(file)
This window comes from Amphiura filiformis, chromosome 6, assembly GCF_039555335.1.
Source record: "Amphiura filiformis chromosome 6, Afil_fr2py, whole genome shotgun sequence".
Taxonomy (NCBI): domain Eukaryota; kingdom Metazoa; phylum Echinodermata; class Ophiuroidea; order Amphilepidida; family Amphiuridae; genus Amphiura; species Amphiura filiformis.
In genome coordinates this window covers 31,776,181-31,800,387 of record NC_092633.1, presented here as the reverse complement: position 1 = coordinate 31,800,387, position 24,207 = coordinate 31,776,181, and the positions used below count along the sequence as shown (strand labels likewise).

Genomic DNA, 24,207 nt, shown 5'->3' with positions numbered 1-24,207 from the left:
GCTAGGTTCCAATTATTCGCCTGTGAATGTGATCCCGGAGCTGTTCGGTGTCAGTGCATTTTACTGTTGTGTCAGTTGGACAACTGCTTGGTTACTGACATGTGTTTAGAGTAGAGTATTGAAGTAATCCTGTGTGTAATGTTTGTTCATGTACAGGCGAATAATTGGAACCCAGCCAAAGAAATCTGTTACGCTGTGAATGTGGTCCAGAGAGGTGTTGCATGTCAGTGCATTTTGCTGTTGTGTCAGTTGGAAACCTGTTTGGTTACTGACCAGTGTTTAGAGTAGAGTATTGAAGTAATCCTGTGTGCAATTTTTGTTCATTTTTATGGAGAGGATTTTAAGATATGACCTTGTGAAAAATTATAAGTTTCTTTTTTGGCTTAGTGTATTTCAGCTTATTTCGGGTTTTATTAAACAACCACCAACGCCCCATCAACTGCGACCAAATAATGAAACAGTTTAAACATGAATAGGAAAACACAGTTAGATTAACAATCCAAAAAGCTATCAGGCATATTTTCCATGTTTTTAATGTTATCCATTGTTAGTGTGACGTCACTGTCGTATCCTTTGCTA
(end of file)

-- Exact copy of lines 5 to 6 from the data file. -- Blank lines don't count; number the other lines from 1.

Genomic DNA, 24,207 nt, shown 5'->3' with positions numbered 1-24,207 from the left:
GCTAGGTTCCAATTATTCGCCTGTGAATGTGATCCCGGAGCTGTTCGGTGTCAGTGCATTTTACTGTTGTGTCAGTTGGACAACTGCTTGGTTACTGACATGTGTTTAGAGTAGAGTATTGAAGTAATCCTGTGTGTAATGTTTGTTCATGTACAGGCGAATAATTGGAACCCAGCCAAAGAAATCTGTTACGCTGTGAATGTGGTCCAGAGAGGTGTTGCATGTCAGTGCATTTTGCTGTTGTGTCAGTTGGAAACCTGTTTGGTTACTGACCAGTGTTTAGAGTAGAGTATTGAAGTAATCCTGTGTGCAATTTTTGTTCATTTTTATGGAGAGGATTTTAAGATATGACCTTGTGAAAAATTATAAGTTTCTTTTTTGGCTTAGTGTATTTCAGCTTATTTCGGGTTTTATTAAACAACCACCAACGCCCCATCAACTGCGACCAAATAATGAAACAGTTTAAACATGAATAGGAAAACACAGTTAGATTAACAATCCAAAAAGCTATCAGGCATATTTTCCATGTTTTTAATGTTATCCATTGTTAGTGTGACGTCACTGTCGTATCCTTTGCTA